Sustainability has become an issue that is increasingly discussed in day to day life, and no longer just in the form of plastic straws.

Many consumers are now more aware how every item they purchase is created with no exclusion to how clothing is made.

Common Myths

Common Myths

One of the most wasteful parts of the clothing manufacturing process is the materials used to produce each piece.

A large misconception is that a textile is sustainable if it comes from a natural fiber.

Some natural fibers end up being more harmful to the environment than synthetic products, based on the process they go through to become a working fabric or even in the process of their growth.

There are factors of each fabric that need to be considered beyond just the fiber content.

Dyeing is one of the most harmful phases in the development of clothing and has been turning rivers in areas near dye houses different shades of the rainbow from toxic dye chemicals.

Many dye houses around the world are now making efforts to meet the Bluesign certification standards by either switching their entire production facilities or creating certain dye to fit their eco-friendly standards.

Other companies are providing solutions by reducing the amount of water used during the dye processes.

How to Spot Sustainable Products

How to Spot Sustainable Products

One of the easiest methods for people looking to find more sustainable alternatives in what they wear is to pay attention to the types of textiles they are purchasing. 

Tencel, a branded form of lyocell, is a fiber made of renewable wood that is also biodegradable.

It is made by Lenzing AG in Austria and often used as an alternative to cotton finding its way into denim, activewear, and even footwear.

Hemp is one of the most commonly thought-of textiles when it comes to natural fibers, and for good reason.

This textile is similar to linen and has beneficial qualities such as blocking UV rays and breathability. The fabric is created from the stem of the plant, and is sustainably grown requiring little water and no pesticides.

Linen is a classic sustainable apparel and home textile with roots going back as far as ancient Egypt.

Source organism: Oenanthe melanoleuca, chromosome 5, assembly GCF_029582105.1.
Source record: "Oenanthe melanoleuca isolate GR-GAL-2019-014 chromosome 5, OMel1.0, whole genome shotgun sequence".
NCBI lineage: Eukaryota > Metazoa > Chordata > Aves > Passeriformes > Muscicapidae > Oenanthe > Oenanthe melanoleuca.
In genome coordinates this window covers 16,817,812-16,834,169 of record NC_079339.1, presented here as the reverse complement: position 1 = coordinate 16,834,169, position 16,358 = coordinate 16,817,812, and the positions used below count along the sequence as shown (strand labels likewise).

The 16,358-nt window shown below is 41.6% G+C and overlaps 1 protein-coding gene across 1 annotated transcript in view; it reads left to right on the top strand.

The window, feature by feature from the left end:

It is derived from the flax seed which can be grown with no waste if grown in the proper climate. Often it is grown in countries such as Belgium, the Netherlands, and France.

The growing process of conventional cotton is one of the most water-intensive processes in the textile industry and uses chemicals harmful to both the planet and farmers growing the crops.

Organic cotton doesn’t use the cancer-causing pesticides and does not include genetically modified crops leading to significantly less of an environmental impact than traditional cotton. 

Piñatex is a vegan leather alternative made out of pineapple leaf fibers. The fibers are by-products of the farming industry so are not creating any extra waste. The fabric is gaining popularity after being featured in Vogue in 2017 and also being one of the main fibers in H&M’s Spring 2019 “-eco-concious collection.”

As a sustainable alternative to nylon clothing brands are now beginning to use Econyl. The fiber is created by the company Aquafil out of Italy and extracts nylon from recycled synthetic waste. This fiber is best used on items that do not have to be washed as often since microplaslic come off during the wash cycle and back into the water stream.

Wool is a fiber that is sustainable throughout its life-cycle. From its origins as a renewable resource to being a fabric requiring less washing during its use phase to biodegrading at the end of its lifespan it qualifies as one of the most eco-friendly textiles.

To easily find the most sustainable textiles look for apparel companies using textiles that are confirmed eco-friendly with certifications such as GOTS, Bluesign, and OEKO-TEX.